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April 9 in Memphis Music History

Everybody knows Elvis’ version of his song. Rather odd, considering the original spent 24 weeks on the country charts, peaking at number one; reached #2 on Billboard’s Most Played in Juke Boxes and Rhythm and Blues charts; and spent four weeks at the second position on the Hot 100. All of this without the support of a planned tour or television exposure, since the songwriter was recovering from an accident.

Like so many, he learned about music in church. He first learned guitar by spending time with a black sharecropper and being given an old guitar with worn out strings, while picking cotton himself as a child. Later, when the family moved into a house with electricity, he heard music from Nashville and Memphis. He liked to speed up those blues rhythms and liked the country sound. With electricity came his first electric guitar. From this home, he began playing country songs and original material at some nearby clubs with his brothers and a friend, learning how to drink and fight as a teenager. While he worked at a local bakery, he heard Elvis on a station from Memphis. He had sent out tapes in search of a studio willing to record his unique sound but with no success. His new wife urged him to go to Memphis and try the studio that was helping Elvis get his start. In 1954 he met Sam Phillips outside Sun Studio. In December 1955 he recorded that mega-hit which was Sun’s first million seller. The rest really is music history. He spent less than three years with Sam Phillips at Sun, but he and the rest of “the quartet” of Sun musicians recording in Memphis played key roles in the creation story of Memphis music. The sharecropper’s son and honky-tonk playing teen created a mix of blues and country with a danceable beat influenced and was covered by generations of musicians, from contemporaries to George Harrison to Dave Edmunds to Brian Setzer and hundreds in between and beyond...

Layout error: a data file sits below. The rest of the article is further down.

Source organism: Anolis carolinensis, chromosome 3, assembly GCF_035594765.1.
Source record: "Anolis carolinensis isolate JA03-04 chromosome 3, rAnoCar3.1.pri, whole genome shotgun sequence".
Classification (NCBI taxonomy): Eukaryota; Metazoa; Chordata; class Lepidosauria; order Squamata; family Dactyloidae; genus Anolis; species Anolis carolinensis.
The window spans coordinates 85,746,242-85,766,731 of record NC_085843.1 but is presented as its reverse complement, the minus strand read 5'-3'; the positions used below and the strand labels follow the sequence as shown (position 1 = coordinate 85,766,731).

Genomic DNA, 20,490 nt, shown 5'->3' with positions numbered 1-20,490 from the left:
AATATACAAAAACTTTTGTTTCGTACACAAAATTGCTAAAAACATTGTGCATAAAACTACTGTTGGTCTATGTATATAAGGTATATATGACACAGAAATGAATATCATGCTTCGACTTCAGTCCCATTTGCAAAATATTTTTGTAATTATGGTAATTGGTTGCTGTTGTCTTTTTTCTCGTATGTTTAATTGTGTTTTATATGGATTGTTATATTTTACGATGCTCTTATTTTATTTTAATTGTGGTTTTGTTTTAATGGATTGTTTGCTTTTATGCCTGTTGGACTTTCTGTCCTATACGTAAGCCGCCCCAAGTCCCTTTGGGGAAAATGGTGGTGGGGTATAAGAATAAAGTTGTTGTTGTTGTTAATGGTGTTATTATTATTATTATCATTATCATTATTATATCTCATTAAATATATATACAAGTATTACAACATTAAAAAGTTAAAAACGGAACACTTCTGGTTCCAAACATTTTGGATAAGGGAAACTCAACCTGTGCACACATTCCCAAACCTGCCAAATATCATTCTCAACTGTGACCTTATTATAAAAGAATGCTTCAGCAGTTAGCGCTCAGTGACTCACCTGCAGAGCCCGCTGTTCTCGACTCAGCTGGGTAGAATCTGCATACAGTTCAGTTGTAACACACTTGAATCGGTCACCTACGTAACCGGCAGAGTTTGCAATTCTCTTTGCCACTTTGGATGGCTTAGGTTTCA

Later of Bemis and Jackson, Tennessee, his adopted hometown who loves him still, the “Father of Rockabilly” Carl Lee Perkins was born on this day in 1932 in Tiptonville, Tennessee.

 How did i get here? 

In my journeys over the last three years, both physical and personal/internal, I have discovered Memphis and a drive to create. This site will display my goals to informally promote and tell stories about Memphis and the surrounding areas - music, culture, history - through my observations, photography, and telling the stories of people I meet along the way.

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